Montgomery High grad out-kicks challenger at USA Track & Field Outdoor Championships.


SACRAMENTO ?— The night before the race, Kim Conley asked her running coach, Drew Wartenburg, if he was comfortable with the women's 10,000 meters being settled in the final lap. Nope. He wasn't, not with such a fast field at the USA Track & Field Outdoor Championships.

Sure enough, the 10K turned into a thrilling two-woman duel Thursday night at Hornet Stadium, on the Sacramento State campus. But Wartenburg's discomfort soon turned to euphoria as Conley outraced Jordan Hasay to the finish line.

Conley has already called herself an Olympian. Now she's a national champion.

"We don't draw it up that way," Wartenburg said afterward. "But Kim's been there before. I think being now several years into this level of running she has that peace of mind somewhere in there to say, 'If I get passed, if I go into a little bit of a hole late, I can still come back.' "

Conley, who attended Montgomery High before running at UC Davis, ran third for much of the race, joined a group of five women who started to separate from the pack after 15 laps and moved to the front on lap 19, with Hasay and Amy Hastings sticking with her. Conley and Hasay started to pull away from Hastings on lap 21.

And on the 25th and final lap, with victory seemingly within Conley's grasp, Hasay passed her on the backstretch.

"At that point I was nervous, with 300 to go when Jordan made a really hard move," Conley said. "And last summer in Stockholm she told me about this workout she did where she ended her workout with a 57(-second) quarter (mile), and I've never even broken 60 in my life. You don't like to know those things. But when I was still in contact with 100 to go, I knew then that I could do it."

Conley regained the lead at the top of the homestretch and wound up winning by a few feet at 32:02.07.

It was a courageous performance reminiscent of the 2012 Olympic Trials, when Conley rallied to finish third and eclipse the necessary performance standard in the 5,000 meters. That result sent her to London for the Summer Games. Conley spent the last indoor season excelling at distances ranging from 800 to 3,000 meters.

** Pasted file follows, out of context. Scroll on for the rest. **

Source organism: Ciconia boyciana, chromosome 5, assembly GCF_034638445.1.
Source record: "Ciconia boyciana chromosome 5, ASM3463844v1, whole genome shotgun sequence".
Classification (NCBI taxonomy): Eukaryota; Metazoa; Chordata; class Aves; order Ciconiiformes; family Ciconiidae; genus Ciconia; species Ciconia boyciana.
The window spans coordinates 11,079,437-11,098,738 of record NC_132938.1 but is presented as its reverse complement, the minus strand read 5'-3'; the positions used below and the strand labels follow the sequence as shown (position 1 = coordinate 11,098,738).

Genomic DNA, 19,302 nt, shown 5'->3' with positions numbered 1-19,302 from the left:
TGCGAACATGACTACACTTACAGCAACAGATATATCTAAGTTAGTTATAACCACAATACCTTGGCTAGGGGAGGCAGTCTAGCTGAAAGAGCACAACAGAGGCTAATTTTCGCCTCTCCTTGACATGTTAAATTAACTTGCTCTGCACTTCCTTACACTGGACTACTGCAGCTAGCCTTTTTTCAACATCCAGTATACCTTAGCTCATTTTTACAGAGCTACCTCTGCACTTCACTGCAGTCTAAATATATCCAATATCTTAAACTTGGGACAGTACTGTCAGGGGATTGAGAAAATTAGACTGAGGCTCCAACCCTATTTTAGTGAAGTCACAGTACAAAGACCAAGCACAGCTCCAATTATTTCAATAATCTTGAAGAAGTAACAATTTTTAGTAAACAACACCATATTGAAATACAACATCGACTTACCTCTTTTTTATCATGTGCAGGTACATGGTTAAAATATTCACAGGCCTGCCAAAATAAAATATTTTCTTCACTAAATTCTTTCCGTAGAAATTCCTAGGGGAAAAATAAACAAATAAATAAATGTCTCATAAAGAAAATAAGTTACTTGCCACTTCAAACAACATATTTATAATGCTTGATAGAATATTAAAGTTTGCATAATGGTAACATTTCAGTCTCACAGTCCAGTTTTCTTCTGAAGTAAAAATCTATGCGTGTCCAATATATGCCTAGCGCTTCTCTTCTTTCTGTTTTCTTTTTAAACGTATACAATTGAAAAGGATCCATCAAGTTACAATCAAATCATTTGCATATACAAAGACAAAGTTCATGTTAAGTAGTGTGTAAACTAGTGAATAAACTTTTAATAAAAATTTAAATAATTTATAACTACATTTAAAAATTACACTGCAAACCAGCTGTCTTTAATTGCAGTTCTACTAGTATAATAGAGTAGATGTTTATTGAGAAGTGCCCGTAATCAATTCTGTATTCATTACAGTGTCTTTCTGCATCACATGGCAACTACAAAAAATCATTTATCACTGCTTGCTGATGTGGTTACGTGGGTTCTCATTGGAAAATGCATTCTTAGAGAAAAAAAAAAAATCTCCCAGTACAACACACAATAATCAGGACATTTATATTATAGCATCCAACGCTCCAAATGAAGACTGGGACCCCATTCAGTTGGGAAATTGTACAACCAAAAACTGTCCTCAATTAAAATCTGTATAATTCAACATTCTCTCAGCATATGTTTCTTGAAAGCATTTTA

Thursday's victory gives her confidence that she can choose between the 5,000 and 10,000 at the IAAF World Championships next year, and the Brazil Olympics in 2016.

She was especially pleased with her closing kick, something she has been working on lately.

Conley was the clear crowd favorite here, with loved ones from Santa Rosa joining friends and teammates from Davis and Sacramento, where she now lives.

"There were people all over the track yelling for me," Conley said. "I knew where certain people were, and so I was kind of aware throughout the race, like, 'Yep, there they are. There they are.' Especially that last lap, just hearing the roar of the crowd really made it easier."

Earlier in the day, Ukiah High alum Lauren Wallace qualified for Friday's semifinal in the women's 800 meters.

Wallace finished fourth in the first heat with a personal-record time of 2:02.16. The first three finishers from each heat would advance to the semis, along with the next four fastest runners. That meant Wallace had to sweat out the remaining three heats before knowing she was in.

"I feel pretty good," she said after she'd had time recover. "I've been focusing on making my rounds strong, so I can bounce back quickly from meets. And I'm heat-acclimated, and it's only going to get hotter as the week goes on. We were all so close in time, so it will definitely be hard to move on from the semis. But it's exciting. Even if I don't move on, I know I'll PR."

Eight runners will advance from the semifinals to Sunday's 800-meter final. Wallace had the eighth-fastest time Thursday after one woman who ranked ahead of her, Sonia Moore, was disqualified for a lane infraction.

Running from Lane 1, Wallace was worried about getting boxed in after the women in the outside lanes cut inside, so she virtually sprinted the first 200 meters. She stayed in the hunt and was in second place going into the final turn, but faded a bit and was clipped by 2013 Ivy League champion Cecelia Barowski at the finish.

"I knew it was going to go out hard, because Chanelle (Price) likes to go out hard. And she runs an honest race. It doesn't matter if it's a preliminary or a final. … My plan was finish in the top three, so I tried to position myself with 300 meters to go, which is a lot earlier than I'm used to. I think I was kind of gassed. And I saw it happen at the end. I was banging my head against the wall after that."

Five-time national champ Alysia Montano ran the slowest 800 of the day at 2:32.13, but she had a fairly legitimate excuse. Montano is 34 weeks pregnant.